Bryan Geyer, Technical Analyst
I initially embraced classical music in 1954 when I mistuned my car radio and heard the Heifetz recording of Mendelssohn's Violin Concerto. That inspired me to board the new "hi-fi" DIY bandwagon. In 1957 I joined one of the pioneer semiconductor makers and spent the next 32 years marketing transistors and microcircuits to military contractors. Home audio DIY projects remained a personal passion until 1989 when we created our own new photography equipment company. I later (2012) revived my interest in two channel audio when we "downsized" our life and determined that mini-monitors + paired subwoofers were a great way to mate fine music with the space constraints of condo living.
Visitors that view my technical papers on this site may wonder why they appear here, rather than on a site that features audio equipment reviews. My reason is that I tried the latter, and prefer to publish for people who actually want to listen to music; not to equipment. My focus is in describing what's technically beneficial to assure that the sound of the system will accurately replicate the source input signal (i. e. exhibit high accuracy) without inordinate cost and complexity. Conversely, most of the audiophiles of today strive to achieve sound that's euphonic, i.e. be personally satisfying. In essence, audiophiles seek sound that's consistent with their desire; the music is simply a test signal.
It is the goal of Classical Candor to promote the enjoyment of classical music. Other forms of music come and go--minuets, waltzes, ragtime, blues, jazz, bebop, country-western, rock-'n'-roll, heavy metal, rap, and the rest--but classical music has been around for hundreds of years and will continue to be around for hundreds more. It's no accident that every major city in the world has one or more symphony orchestras.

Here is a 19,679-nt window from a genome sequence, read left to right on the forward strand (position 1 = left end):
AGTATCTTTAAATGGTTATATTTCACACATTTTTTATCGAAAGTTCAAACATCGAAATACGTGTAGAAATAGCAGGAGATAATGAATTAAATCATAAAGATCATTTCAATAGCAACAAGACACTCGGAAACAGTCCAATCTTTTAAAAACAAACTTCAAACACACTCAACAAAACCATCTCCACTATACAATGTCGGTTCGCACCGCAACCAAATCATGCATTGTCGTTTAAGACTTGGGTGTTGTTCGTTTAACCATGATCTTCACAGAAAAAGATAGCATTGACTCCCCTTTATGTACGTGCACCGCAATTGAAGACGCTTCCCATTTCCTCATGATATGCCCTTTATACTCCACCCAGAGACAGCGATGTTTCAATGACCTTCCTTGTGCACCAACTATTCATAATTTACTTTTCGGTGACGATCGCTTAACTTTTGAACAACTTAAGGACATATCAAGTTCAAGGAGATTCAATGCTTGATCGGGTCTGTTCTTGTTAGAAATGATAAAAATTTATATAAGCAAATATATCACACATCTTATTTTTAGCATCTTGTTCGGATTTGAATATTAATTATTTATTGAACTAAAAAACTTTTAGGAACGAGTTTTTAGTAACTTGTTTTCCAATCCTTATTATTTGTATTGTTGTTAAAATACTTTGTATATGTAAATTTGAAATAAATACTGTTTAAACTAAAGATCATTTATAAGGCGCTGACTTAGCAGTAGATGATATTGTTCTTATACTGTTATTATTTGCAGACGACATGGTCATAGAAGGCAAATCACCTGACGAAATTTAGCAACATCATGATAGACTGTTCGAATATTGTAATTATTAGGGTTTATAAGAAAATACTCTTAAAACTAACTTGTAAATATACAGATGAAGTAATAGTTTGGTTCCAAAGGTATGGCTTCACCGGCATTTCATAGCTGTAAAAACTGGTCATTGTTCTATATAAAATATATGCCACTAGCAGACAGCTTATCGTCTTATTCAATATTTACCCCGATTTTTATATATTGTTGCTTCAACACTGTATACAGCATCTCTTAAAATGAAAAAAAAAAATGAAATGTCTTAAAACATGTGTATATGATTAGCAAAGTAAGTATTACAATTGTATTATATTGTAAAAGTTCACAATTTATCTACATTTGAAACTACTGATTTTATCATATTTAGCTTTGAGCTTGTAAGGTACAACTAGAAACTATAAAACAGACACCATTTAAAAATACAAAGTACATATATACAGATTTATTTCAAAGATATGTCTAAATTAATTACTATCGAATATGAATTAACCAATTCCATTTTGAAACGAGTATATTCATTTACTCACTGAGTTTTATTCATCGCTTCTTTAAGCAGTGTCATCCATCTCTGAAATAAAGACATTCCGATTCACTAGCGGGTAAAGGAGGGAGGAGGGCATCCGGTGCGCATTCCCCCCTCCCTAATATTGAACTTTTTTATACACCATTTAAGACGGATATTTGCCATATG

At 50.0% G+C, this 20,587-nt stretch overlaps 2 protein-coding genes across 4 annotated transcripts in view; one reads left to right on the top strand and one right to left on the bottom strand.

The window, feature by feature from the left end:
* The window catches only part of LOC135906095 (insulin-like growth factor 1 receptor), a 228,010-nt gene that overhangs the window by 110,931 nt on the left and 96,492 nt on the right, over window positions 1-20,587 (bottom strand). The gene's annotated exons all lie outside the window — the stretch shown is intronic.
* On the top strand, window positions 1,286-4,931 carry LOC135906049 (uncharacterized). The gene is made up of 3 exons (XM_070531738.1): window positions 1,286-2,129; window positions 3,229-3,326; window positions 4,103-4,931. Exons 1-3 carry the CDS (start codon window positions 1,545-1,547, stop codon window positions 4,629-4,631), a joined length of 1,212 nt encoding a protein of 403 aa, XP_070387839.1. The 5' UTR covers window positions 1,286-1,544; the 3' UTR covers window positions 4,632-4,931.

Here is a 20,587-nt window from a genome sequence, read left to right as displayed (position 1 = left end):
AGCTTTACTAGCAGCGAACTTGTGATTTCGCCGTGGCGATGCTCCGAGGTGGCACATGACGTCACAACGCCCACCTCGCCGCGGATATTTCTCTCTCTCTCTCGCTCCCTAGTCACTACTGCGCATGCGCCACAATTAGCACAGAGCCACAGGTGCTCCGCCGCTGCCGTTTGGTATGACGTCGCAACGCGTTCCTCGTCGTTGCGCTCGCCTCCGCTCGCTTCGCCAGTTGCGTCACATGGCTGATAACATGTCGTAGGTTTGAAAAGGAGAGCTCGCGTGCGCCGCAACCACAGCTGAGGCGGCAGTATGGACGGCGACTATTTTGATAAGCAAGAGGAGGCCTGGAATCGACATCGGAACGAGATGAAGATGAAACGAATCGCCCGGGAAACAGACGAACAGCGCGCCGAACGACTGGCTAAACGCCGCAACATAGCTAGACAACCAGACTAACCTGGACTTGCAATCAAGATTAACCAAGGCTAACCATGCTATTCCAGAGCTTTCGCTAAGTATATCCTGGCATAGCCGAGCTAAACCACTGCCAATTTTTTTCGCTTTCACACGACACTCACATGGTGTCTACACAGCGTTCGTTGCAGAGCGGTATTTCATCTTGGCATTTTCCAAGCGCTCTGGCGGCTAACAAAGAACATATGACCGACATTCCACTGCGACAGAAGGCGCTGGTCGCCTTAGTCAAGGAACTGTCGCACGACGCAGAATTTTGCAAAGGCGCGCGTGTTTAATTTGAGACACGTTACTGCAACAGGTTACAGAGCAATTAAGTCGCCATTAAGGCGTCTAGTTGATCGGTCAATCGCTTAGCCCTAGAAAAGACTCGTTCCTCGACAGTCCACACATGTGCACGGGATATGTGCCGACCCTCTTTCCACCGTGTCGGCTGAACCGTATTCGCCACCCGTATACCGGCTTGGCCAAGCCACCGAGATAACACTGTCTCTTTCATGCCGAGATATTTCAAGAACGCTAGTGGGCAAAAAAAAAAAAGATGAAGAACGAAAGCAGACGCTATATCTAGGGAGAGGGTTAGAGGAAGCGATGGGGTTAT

When I was young, I heard it said that only intellectuals could appreciate classical music, that it required dedicated concentration to appreciate. Nonsense. I'm no intellectual, and I've always loved classical music. Anyone who's ever seen and enjoyed Disney's Fantasia or a Looney Tunes cartoon playing Rossini's William Tell Overture or Liszt's Hungarian Rhapsody No. 2 can attest to the power and joy of classical music, and that's just about everybody.
So, if Classical Candor can expand one's awareness of classical music and bring more joy to one's life, more power to it. It's done its job. --John J. Puccio